Professor Joan Cordiner, a professor of Process Engineering at the University of Sheffield, also ruled out an accidental cause.

‘Pipes don’t just leak catastrophically suddenly,’ she said. 

‘Typically normal leaks due to corrosion start small and build up over time. Therefore such a sudden large leak can only have come from a sudden blow cutting the pipe.

‘We can see from the width of the bubbles that the leak was sudden and very large, which is consistent with a large pipe being fully cut and not from normal corrosion we would see in operation.

‘This is from a powerful event; either a large explosion or sudden physical trauma that cut the pipe wide open.’

An investigation into the specific cause will hopefully yield the answers, Professor Cordiner added.

METHANE: A POWERFUL GREENHOUSE GAS 

Methane is a colourless, odourless flammable gas, and the main constituent of natural gas.

Methane is a greenhouse gas, and the second biggest cause of climate change after carbon dioxide.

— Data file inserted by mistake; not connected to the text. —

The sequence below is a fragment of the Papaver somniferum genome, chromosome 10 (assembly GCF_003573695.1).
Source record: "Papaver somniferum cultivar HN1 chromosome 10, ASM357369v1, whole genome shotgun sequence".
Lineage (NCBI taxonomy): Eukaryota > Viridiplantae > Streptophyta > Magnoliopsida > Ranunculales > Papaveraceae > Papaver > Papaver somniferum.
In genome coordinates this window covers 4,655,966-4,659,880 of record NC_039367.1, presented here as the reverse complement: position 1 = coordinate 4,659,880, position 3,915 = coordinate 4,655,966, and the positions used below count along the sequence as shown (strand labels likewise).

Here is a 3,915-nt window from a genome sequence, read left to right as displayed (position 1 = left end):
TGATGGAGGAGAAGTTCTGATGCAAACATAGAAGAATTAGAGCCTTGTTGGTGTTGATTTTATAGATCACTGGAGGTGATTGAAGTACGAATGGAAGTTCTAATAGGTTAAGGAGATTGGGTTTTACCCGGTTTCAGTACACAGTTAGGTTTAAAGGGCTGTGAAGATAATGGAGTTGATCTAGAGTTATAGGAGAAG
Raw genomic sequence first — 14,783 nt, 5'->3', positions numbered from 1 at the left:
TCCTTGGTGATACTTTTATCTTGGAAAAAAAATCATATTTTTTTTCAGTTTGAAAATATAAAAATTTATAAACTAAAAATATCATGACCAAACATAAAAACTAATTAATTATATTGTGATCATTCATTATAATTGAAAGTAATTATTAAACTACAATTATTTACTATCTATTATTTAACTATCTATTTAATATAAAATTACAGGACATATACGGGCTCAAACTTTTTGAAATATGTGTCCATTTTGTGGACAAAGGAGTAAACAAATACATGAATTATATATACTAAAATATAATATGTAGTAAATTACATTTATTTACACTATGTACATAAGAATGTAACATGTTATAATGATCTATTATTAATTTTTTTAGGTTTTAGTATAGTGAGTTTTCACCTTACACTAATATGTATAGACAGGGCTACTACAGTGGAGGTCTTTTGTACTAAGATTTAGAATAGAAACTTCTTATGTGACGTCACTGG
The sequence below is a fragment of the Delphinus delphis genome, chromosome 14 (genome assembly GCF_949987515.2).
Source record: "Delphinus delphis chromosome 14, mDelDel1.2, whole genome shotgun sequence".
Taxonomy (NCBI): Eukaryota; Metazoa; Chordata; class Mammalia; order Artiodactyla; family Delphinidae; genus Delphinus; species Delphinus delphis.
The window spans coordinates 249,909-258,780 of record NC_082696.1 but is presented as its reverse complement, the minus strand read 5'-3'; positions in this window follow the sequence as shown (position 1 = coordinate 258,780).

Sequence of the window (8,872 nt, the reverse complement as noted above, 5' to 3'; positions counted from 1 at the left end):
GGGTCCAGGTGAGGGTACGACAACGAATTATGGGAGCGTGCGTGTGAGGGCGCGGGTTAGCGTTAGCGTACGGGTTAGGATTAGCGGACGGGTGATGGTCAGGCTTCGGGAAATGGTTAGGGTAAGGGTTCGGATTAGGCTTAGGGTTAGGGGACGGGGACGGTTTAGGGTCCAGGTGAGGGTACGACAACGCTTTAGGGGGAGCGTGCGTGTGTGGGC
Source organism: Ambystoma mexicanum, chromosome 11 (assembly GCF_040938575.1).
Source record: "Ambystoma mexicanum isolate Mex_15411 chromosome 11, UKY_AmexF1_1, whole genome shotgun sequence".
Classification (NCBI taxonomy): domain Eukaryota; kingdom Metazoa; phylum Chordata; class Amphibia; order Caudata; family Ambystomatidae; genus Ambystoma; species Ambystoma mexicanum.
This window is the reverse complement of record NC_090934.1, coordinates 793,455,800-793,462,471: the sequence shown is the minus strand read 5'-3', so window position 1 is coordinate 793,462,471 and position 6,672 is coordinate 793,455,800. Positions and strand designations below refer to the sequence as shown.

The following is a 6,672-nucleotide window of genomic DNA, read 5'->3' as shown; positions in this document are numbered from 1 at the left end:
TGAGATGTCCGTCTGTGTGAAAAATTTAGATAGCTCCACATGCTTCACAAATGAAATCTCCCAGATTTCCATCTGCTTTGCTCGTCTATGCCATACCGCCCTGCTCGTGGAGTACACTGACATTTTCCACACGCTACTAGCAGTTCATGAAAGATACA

Both gases trap heat in the atmosphere, similar to the glass roof of a greenhouse.

During the day, the sun shines through the atmosphere and Earth’s surface warms up in the sunlight.

At night, the Earth’s surface cools, releasing heat back into the air, but some of the heat is trapped by the greenhouse gases in the atmosphere.

Too much of these gases can cause Earth’s atmosphere to trap more and more heat, causing the planet to warm up.

Methane has more than 80 times the heat-trapping potency of carbon dioxide over the first 20 years after it reaches the atmosphere.

However this does decrease over time, as it breaks down over the course of about a decade.

It is emitted during the production and transport of coal, natural gas and oil, as well as from livestock and decaying organic waste at landfill sites.